Channel NewsAsia: NEA and IBM tie up to develop better uses of environmental data

Channel NewsAsia reported that NEA and IBM are working on developing forecasting capabilities to manage key environmental concerns in Singapore.

NEA and IBM tie up to develop better uses of environmental data

SINGAPORE : The National Environment Agency (NEA) and IBM researchers are collaborating to develop advanced predictive capabilities.

This will help simulate, forecast, manage and report on key environmental concerns in Singapore, and enable NEA to take proactive measures to manage air quality, extreme weather, and early detection of dengue outbreaks and food poisoning incidents.

For example, the forecasting capability will help NEA better inform the public ahead of changes in air quality.

Andrew Tan, CEO of the National Environment Agency, explained: “If there is a pollution incident that affects the air quality, where will the pollutants have the biggest impact in the community, taking into account the environmental conditions in that area, taking into account the built environment in that area, can we simulate how this air quality incident spreads to these other areas?”

Janet Ang, managing director of IBM Singapore, said: “NEA is already collecting a lot of data today, be it from satellites, infrared cameras, air quality monitoring systems, weather stations, so we are able to collect all of this data and use the advanced predictive analytics to make sense out of the data, and help predict where dengue fever hotspots might be.

“To get a better understanding of the air quality and in that sense, be able to provide the information for the citizens to make better decisions.”

Predictive modelling will also help the NEA to predict wind speeds, wind direction and rainfall at a higher resolution. For example, it will even predict where high winds will cause trees to fall in an area as small as a square kilometre.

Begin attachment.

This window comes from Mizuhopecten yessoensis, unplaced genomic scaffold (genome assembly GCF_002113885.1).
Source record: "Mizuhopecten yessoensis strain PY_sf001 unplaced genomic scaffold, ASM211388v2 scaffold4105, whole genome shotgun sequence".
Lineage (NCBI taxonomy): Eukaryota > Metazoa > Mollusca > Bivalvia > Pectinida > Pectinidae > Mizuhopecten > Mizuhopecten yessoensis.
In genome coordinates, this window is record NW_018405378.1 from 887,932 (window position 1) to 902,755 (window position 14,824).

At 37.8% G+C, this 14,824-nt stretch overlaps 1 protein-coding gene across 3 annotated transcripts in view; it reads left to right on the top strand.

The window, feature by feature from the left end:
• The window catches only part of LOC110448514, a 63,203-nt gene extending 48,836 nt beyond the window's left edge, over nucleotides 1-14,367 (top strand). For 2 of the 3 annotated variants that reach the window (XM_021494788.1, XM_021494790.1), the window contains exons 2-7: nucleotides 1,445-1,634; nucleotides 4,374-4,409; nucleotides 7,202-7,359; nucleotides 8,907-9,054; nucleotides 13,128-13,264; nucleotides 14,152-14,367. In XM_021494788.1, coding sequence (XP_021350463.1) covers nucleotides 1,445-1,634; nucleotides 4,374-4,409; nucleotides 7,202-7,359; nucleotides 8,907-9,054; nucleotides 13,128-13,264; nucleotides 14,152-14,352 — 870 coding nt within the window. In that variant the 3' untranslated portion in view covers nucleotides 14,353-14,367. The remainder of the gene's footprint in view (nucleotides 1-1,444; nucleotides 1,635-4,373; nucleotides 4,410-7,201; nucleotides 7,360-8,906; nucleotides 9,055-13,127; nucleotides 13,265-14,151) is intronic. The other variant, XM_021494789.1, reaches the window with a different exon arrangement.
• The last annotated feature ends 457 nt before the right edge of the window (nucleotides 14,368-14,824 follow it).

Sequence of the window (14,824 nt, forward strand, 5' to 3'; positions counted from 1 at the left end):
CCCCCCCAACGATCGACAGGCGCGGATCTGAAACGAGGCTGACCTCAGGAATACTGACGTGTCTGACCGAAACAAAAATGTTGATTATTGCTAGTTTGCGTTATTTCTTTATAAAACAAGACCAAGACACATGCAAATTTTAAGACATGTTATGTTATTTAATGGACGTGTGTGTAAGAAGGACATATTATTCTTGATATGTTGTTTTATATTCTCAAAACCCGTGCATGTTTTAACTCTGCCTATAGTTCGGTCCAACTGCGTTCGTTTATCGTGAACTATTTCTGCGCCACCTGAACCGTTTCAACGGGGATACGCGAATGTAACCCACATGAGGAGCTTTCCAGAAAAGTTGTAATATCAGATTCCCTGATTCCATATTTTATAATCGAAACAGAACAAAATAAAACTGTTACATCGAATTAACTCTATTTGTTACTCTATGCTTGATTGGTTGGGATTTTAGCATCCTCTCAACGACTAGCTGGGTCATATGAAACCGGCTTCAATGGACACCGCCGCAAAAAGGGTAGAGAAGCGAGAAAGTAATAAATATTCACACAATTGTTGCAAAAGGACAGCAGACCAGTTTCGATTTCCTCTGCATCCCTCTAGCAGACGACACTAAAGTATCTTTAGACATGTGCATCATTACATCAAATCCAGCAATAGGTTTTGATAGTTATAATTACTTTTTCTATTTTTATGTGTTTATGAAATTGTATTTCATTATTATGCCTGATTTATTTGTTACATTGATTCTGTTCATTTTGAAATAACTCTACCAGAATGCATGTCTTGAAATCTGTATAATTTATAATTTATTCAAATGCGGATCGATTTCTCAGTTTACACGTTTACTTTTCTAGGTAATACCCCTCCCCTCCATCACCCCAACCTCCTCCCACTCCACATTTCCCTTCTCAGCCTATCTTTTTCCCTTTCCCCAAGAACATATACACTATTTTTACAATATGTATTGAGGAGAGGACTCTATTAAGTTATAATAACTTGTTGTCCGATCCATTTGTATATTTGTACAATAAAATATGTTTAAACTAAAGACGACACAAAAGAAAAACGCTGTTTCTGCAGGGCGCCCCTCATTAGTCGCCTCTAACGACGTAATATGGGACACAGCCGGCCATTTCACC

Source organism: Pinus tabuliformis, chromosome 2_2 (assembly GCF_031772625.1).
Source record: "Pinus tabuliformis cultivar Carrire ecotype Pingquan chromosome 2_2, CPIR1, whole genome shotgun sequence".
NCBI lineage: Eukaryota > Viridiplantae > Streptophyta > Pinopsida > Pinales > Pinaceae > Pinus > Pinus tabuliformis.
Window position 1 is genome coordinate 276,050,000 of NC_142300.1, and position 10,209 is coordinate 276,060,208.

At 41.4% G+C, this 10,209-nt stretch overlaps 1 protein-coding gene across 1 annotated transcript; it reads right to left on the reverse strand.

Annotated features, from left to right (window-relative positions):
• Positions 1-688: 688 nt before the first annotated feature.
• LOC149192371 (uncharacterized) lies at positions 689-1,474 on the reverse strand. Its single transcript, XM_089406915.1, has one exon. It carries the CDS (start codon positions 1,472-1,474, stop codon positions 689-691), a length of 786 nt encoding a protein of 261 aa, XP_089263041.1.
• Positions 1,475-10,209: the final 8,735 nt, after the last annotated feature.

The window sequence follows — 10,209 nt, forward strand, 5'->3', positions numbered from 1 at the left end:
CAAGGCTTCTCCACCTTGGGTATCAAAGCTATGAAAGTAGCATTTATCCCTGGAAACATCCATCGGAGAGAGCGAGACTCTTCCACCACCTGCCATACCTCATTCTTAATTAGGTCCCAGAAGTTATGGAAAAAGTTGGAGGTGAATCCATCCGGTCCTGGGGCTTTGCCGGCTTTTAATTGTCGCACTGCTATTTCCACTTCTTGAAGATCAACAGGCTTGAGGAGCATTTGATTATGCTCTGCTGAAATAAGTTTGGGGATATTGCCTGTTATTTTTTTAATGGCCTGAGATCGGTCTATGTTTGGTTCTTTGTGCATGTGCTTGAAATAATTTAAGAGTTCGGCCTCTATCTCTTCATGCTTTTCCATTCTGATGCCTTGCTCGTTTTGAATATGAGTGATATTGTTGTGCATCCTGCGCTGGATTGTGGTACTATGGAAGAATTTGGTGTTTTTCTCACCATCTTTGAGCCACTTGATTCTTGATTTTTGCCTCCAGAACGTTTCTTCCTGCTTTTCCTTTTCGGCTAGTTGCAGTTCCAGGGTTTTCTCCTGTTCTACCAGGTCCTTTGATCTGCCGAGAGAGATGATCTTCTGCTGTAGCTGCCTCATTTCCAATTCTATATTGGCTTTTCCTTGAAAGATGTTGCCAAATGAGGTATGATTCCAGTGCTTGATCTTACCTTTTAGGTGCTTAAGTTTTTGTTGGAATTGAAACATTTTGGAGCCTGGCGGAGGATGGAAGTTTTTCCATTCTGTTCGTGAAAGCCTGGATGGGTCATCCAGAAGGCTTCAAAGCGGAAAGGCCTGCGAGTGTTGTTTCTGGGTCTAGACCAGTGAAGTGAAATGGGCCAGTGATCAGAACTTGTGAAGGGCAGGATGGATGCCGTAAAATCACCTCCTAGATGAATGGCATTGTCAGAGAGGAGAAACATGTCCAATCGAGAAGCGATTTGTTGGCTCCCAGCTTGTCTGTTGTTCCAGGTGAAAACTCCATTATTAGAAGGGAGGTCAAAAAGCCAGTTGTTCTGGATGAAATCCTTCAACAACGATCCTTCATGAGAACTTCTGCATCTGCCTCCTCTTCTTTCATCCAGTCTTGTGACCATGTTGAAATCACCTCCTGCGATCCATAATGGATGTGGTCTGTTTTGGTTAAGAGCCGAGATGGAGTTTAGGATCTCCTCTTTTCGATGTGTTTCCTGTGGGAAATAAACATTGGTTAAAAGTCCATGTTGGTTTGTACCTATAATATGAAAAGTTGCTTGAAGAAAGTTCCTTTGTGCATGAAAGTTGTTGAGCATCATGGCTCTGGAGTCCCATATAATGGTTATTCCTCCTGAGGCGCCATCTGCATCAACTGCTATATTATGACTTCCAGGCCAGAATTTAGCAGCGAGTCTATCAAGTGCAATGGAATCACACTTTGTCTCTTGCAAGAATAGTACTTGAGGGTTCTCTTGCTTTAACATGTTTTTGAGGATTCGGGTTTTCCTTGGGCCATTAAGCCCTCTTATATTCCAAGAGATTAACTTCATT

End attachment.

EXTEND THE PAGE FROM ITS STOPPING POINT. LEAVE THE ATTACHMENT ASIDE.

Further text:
The S$13 million collaboration will see NEA and IBM’s mathematical experts using advanced analytics to turn real-time data from NEA’s environmental sensor networks into intelligence, or even predictive insight that facilitates smarter, proactive decisions.

The aim is to share the data across other government agencies to enhance operations and mitigate problems.

It is also hoped that armed with information, the public can make informed choices in their daily activities, such as avoiding establishments with cases of food poisoning or avoiding flood-hit areas.

Mr Tan said: “We can also leverage on the data that members of the public provide through social media. For example, for food poisoning incidents itself, before an incident happens, if you have members of the public who visited a restaurant or food establishment and they went home and they have a mild tummy ache, for example.

“If (a) number of people also visited the establishment and have encountered the same tummy ache, we would then be able to know that this establishment itself poses a risk and we should send our inspectors to visit this establishment before a major food poisoning incident happens.”

The aim is to share the data across other government agencies to enhance operations and mitigate problems.

The three-year collaboration was announced at the Clean Enviro Summit, where a Joint Development Agreement was signed in the presence of Minister for the Environment and Water Resources, Dr Vivian Balakrishnan.

Image from onlinejones

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  • About Green Drinks Singapore

    Founded in November 2007, Green Drinks Singapore is one of more than 800 cities with a Green Drinks presence.

  • We are a non-profit environmental movement that connects academia, green businesses, activists, community and government, for knowledge sharing and collaboration opportunities. We do this by organising informal talks every last Thursday of the month, over drinks! Once in a while, we hold discussions, documentary screenings and workshops to further engage the public and participants.
  • Started in 1989 in London, the Green Drinks movement is a self-organising network that is meant to be simple and unstructured. The global site can be found at www.greendrinks.org.
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